by Natasha Theobald
SCREENED AT THE BLACK HARVEST INTERNATIONAL FESTIVAL OF FILM AND VIDEO 2005: We've all felt it at one time or another - completely trapped. Whether it is a relationship we somehow can't leave behind or a family member who drives us full-on batty, desperate need for escape doesn't always produce a method. Most people can't just dump the job they hate, because rent would still be due. Most people can't just up and move to a fresh start in a new place. Freedom truly is hard to come by. Though our prisons have no bars, are in fact our own creations more often than not, they are no easier to escape than literal cells. Pace if you must, cry if it helps, but there is no quitting when the project is your life.Andre (Elliott V. Porter) is a man at the center of a storm. He has an ex who seems to make everything a higher priority than the life of the son (Jeshurun Tutson) they share. He has a new love interest (Inda Craig-Galvan) who can't or won't take him seriously. He has a boss with no respect for his talent or contribution in the workplace. He has a brother (Simeon Henderson) who has chosen an illegal and potentially dangerous career path. He has parents who don't get him, friends who talk more than they listen, and a life to lead, somehow, in between taking care of the details. If this is starting to sound a little too familiar, I truly am sorry.
"One man, many messes."
As you may imagine, this story is a slice of life. Like life, there are dramatic twists and turns. Like life, there are moments of spirit and humor. The movie is populated with true characters, distinct individuals following the paths they find before them, for good or no. The strong script, with only a few overlong or overwrought moments, features natural-seeming dialogue, the first gift Porter, also the writer, has given the film. The second is a strong lead performance, powerful enough to be the center of the film's universe but subtle enough, with charm and heart, that it seems right for everyone to gravitate to him.
The cast as a whole seems, for the most part, talented individually and cohesive as a group. Many have a natural ease in front of the camera. Standouts beyond Porter include Simeon Henderson as Cedrick, the brother who means well, the best friend who tries hard, but the man with a struggle at hand. One actress, too, Michelle Shelton Huff, who plays the character of Latrice, uses two short scenes to full effect. She is given one scene to be spicy and one to be sweet, and the combination adds up to a compelling character, even with her limited screen time.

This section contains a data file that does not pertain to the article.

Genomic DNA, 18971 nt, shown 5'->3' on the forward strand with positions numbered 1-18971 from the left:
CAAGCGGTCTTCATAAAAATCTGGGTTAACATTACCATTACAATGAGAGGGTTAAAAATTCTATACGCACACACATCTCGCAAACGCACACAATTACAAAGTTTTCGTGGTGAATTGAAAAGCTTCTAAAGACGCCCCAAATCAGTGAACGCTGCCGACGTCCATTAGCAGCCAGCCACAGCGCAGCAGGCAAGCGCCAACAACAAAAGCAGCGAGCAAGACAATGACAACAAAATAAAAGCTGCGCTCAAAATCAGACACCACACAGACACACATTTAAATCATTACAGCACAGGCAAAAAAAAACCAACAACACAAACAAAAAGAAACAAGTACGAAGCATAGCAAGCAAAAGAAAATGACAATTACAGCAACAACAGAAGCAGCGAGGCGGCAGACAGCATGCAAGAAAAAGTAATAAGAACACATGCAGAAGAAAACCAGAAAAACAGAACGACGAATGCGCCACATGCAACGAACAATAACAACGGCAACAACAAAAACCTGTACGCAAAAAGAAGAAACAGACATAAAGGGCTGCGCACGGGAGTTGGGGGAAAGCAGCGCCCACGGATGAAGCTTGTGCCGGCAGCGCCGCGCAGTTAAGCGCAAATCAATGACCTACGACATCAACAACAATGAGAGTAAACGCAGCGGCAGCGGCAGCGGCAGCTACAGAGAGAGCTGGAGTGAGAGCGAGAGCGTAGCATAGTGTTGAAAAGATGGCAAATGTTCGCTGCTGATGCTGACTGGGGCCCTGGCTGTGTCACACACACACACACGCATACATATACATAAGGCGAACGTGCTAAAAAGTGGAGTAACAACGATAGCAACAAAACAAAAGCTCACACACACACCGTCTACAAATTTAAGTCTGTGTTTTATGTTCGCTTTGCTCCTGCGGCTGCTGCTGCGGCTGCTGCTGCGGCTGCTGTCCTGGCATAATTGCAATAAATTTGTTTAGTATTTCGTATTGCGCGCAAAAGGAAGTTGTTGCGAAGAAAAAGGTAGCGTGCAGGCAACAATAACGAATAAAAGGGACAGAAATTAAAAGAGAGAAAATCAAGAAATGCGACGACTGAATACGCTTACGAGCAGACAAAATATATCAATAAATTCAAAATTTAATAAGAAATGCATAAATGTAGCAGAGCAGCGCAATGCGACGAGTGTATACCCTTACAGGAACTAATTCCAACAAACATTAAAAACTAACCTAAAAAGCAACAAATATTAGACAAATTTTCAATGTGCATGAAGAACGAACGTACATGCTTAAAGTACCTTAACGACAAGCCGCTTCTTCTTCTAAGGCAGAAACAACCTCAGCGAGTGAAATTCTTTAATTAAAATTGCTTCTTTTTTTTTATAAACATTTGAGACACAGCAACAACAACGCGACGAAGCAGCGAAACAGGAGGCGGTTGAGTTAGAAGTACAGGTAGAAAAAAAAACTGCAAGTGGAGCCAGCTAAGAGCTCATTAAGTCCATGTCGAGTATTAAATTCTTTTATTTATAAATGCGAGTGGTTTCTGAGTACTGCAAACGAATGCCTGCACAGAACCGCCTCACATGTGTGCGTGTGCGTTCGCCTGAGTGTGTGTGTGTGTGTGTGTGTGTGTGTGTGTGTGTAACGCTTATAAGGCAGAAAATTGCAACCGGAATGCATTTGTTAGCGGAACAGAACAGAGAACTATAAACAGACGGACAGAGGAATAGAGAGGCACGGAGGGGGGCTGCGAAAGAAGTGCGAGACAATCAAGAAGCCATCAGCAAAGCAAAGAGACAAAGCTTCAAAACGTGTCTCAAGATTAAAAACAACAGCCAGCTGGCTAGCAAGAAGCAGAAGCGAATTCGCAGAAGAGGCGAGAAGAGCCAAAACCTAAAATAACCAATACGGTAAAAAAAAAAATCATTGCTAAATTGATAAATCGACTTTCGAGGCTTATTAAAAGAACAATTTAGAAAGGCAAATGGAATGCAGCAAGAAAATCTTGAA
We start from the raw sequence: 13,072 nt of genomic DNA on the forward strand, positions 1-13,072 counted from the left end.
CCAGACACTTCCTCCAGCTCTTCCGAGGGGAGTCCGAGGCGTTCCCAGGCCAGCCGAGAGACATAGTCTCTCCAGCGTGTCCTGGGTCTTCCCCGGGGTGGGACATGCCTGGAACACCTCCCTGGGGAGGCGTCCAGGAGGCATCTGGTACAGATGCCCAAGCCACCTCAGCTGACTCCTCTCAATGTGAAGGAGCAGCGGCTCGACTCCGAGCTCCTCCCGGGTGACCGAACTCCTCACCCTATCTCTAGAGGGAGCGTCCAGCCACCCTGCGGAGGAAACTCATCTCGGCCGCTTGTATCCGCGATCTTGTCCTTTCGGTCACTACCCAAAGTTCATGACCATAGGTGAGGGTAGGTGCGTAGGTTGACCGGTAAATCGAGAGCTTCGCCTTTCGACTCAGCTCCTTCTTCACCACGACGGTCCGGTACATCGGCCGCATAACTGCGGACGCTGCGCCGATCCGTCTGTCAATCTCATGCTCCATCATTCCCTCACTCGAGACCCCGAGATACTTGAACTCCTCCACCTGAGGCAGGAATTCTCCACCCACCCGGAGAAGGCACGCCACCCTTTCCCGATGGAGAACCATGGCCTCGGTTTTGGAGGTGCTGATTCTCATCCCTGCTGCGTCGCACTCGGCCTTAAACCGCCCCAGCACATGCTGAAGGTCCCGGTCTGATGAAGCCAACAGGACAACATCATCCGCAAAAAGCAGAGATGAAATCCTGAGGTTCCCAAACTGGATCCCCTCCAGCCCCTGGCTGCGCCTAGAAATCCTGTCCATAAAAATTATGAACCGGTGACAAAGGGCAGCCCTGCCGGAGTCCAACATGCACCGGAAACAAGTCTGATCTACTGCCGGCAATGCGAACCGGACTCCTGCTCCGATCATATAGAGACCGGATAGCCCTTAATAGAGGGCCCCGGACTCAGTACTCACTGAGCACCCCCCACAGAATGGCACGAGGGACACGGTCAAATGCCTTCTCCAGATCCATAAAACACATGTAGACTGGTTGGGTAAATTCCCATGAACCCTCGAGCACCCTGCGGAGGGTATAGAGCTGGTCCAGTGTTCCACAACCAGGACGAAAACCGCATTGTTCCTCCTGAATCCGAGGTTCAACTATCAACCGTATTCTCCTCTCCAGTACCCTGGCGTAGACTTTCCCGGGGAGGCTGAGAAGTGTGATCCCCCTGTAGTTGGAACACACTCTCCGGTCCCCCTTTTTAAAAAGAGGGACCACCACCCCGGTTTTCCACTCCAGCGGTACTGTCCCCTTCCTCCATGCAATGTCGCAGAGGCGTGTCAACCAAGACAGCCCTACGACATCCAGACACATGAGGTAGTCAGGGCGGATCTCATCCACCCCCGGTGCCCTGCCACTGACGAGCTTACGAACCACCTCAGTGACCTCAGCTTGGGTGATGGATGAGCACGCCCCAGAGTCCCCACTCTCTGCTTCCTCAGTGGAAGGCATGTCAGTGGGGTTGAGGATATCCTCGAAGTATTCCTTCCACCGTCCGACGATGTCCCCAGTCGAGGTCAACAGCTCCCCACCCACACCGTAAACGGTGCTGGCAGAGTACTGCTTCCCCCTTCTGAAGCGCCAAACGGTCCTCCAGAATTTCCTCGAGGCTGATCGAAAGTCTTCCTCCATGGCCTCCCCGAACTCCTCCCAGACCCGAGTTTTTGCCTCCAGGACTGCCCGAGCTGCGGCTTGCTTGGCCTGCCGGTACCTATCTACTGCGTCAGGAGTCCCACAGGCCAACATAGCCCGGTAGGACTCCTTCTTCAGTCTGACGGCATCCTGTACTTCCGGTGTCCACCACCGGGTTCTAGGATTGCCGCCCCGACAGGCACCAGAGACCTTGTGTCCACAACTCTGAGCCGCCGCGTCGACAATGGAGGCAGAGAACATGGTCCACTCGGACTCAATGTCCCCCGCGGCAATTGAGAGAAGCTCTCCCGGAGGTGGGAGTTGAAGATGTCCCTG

As the film is a low-budget production, there are some issues of quality, particularly with sound. It's hard to grab a shot in the windy city without some noise, traffic or otherwise, it seems, but the actors and filmmakers tend to overcome the obstacle. The sound soars when the soundtrack kicks in, and whoever was responsible for the music has tremendous taste.In the end, it doesn't matter how much money goes into a film. It only matters that the final product offers a story with something to say. I came to care about the experiences of the people and the story, even with the small, perhaps unavoidable, hiccups in technical aspects of production. My sense is they made the best film they could with the tools they had. I look forward to great things from the team of Elridge Valentine and Elliott V. Porter in the future.
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originally posted: 08/31/05 23:04:59